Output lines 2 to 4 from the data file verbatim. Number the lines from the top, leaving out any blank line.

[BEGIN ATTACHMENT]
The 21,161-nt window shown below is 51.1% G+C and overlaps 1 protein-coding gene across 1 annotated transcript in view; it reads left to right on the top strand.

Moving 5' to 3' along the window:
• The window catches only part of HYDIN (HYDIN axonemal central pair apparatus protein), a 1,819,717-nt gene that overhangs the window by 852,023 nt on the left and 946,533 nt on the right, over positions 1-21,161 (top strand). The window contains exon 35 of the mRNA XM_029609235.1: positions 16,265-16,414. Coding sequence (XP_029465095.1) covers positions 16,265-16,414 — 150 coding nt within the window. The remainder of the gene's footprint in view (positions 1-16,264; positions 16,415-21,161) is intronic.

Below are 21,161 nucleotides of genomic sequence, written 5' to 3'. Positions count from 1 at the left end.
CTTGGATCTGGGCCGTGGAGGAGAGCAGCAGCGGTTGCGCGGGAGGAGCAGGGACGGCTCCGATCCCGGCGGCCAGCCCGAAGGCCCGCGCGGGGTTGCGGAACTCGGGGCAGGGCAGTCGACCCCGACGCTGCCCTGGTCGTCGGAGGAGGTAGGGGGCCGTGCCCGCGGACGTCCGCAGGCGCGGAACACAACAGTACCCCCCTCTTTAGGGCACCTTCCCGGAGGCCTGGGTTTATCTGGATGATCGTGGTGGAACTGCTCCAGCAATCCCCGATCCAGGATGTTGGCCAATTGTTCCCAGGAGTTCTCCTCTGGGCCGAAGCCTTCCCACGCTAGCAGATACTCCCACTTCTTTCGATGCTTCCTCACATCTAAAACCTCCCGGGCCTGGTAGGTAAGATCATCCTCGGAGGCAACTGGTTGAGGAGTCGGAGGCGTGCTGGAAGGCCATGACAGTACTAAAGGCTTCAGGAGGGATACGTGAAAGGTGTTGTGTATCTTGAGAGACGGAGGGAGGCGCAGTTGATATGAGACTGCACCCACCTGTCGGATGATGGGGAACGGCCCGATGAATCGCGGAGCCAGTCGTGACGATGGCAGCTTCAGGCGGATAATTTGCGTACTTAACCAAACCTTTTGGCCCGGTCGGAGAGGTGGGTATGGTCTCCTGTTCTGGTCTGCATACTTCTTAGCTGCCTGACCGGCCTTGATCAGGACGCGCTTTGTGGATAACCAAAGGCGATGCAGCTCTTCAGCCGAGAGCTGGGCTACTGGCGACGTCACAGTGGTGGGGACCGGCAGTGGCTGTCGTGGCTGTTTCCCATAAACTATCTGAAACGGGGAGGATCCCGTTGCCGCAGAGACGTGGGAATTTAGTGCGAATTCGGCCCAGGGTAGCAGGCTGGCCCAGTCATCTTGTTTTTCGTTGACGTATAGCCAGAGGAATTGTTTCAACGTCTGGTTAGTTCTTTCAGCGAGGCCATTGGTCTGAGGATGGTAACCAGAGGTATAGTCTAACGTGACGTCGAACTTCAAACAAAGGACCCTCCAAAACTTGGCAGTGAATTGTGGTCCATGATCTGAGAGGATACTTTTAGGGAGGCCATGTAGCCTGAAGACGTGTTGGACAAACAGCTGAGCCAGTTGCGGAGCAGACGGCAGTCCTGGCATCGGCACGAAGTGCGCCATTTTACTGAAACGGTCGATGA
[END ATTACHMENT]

Moving 5' to 3' along the window:
• The window catches only part of HYDIN (HYDIN axonemal central pair apparatus protein), a 1,819,717-nt gene that overhangs the window by 852,023 nt on the left and 946,533 nt on the right, over positions 1-21,161 (top strand). The window contains exon 35 of the mRNA XM_029609235.1: positions 16,265-16,414. Coding sequence (XP_029465095.1) covers positions 16,265-16,414 — 150 coding nt within the window. The remainder of the gene's footprint in view (positions 1-16,264; positions 16,415-21,161) is intronic.

Below are 21,161 nucleotides of genomic sequence, written 5' to 3'. Positions count from 1 at the left end.